Decoding vintage sizing

Hello vintage lovers!

Shoppers know well the frustration that comes with vintage sizes: those innocuous little numbers or letters you find on labels that vary from meaningless to distressing and are generally no help in determining whether something will fit you.

When I first started out on my vintage love I didn’t even look at labels, I simply bought what I liked and then altered it to fit. Fine and dandy if you’re good with a needle and thread (and have time to spare) but most of us don’t live that way. We also like to buy vintage online these days and so it’s very tempting to decipher that label- but what does it mean?

Companies that offered mail order introduced standardised sizing quite early and their catalogue charts are helpful guides.

For the first part of the 20th century Australia used an alpha system – it goes as follows:
XXSSW = Extra, extra slim small woman.
XSSW = Extra slim small woman.
SSW = Slim small woman.
SW = Small woman.
W = Woman.
XW = Extra woman.
SOS = Short (?) outsized
OS = Outsized.
XOS = Extra outsized.

Here’s a sizing chart from the 1930s to give you an idea – all measurements are in inches. This one is from The Mutual Store:
1930s sizing chart

You can see it goes up to size XOS: a modern size 20 – proof that not everyone was tiny back then!

I found a nice graphic from the ’40s about how to measure yourself, that I thought you might like:
1940s how to measure
Sizing is pretty consistent through the ’30s to the ’70s, although occasionally you find wacky systems. There’s even the occasional numeric size but those are usually from other countries like the US (a lot of American vintage has found its way to our shores in the internet age). This system works for most though.

How to measure yourself, 1966 and the sizing chart.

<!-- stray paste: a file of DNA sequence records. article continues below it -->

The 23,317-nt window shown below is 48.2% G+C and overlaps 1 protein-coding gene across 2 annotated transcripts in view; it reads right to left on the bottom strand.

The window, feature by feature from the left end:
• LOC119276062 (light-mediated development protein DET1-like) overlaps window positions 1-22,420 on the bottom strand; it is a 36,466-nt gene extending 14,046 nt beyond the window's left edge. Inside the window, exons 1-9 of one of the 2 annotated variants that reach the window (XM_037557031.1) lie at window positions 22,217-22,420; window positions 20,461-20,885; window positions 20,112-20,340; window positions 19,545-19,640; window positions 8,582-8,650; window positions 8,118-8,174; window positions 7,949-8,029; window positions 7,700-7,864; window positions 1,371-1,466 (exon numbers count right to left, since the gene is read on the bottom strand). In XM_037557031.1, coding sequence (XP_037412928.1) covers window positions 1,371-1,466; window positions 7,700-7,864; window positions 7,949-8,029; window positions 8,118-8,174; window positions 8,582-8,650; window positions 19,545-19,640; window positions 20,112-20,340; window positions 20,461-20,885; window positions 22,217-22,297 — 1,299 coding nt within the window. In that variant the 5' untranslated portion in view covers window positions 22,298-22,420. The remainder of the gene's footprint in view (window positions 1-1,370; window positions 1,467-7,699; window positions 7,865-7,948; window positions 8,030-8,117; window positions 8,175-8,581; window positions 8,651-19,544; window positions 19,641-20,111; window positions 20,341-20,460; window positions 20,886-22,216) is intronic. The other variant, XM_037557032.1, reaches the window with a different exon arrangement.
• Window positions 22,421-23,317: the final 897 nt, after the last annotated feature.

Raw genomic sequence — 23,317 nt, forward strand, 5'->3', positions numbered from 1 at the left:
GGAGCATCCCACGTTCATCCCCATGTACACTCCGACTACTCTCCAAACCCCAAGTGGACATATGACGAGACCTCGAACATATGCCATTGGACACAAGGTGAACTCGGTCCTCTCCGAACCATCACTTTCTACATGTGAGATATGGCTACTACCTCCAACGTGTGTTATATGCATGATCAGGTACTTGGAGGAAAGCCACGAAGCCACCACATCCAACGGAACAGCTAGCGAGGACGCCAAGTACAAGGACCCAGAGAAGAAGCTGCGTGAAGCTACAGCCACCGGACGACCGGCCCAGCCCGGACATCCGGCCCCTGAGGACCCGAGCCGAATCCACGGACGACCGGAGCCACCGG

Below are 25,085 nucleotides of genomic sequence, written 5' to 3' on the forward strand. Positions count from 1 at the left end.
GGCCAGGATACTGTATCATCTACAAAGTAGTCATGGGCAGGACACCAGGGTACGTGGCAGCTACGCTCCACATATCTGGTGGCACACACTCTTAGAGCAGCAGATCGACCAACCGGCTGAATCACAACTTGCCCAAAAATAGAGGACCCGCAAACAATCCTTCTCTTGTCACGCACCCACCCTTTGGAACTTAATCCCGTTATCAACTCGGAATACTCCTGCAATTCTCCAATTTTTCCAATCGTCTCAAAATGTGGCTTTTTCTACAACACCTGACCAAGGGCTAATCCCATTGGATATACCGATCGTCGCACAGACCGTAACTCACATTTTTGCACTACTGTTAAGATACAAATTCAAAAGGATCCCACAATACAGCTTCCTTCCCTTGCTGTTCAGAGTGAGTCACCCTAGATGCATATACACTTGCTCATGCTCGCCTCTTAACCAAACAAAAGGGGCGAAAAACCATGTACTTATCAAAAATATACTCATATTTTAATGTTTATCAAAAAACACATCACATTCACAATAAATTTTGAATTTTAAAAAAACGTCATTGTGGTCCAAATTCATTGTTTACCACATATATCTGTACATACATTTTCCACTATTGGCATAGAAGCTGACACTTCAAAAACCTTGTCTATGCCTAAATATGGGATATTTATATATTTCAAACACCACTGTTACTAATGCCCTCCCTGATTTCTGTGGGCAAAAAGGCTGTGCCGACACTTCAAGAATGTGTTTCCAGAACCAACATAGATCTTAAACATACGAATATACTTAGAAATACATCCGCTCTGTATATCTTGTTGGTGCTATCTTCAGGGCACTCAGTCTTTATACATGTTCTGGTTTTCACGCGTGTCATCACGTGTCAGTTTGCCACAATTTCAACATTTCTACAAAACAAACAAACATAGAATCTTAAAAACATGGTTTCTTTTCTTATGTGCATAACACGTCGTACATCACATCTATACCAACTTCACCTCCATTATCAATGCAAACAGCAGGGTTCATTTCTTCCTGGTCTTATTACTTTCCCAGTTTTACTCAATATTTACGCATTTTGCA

1966  how to measure

1966 sizing chart

Here’s Becky Lou in a mid ’60s frock because we need some colour in this post – coming soon to the webshop (studio lights at last! Very exciting).

Circa Vintage Webshop 1586023

Here’s a darling 1970 “how to measure” and sizing chart;
1970 how to measure

1970 sizing chart

For a long time, I’ve thought that we introduced a numeric system in the late ’60s but the above chart suggests it was later – or at least the mail order companies took a while to adapt. Here’s the earliest numeric chart I could find, and it’s from 1971 and includes a handy conversion. Love that.

1971 sizing chart conversion

Those sizes are awfully big numbers aren’t they? SW (modern 10) is now a 16 – and who of us wishes to try on a garment that looks like it’s three sizes too big? It’s not uncommon for vintage sellers to remove these labels for that reason, which is a pity because along with the size you lose a lot of information about a garment. Better to forget the number and just concentrate on finding clothes that fit.

Since then, sizes have changed a lot – in the ’80s fashion companies discovered that they could sell more clothes if they were generous in the sizing and so the sizes started to plummet. Additionally, each company might have its own system depending on the sort of fashion they sold. It can be quite idiosyncratic, which is why it’s best not to tie your self-esteem to a particular size.

I prefer to think of the numbers as a guide – and when shopping for clothes, I recommend taking a size each side of the one you think will fit best, into the fitting room with you. Then, start with the biggest size as it’s a pleasure to discover something is too big, and much nicer than getting stuck in something that’s too small. Another option is to do as I do, and take your tape measure everywhere.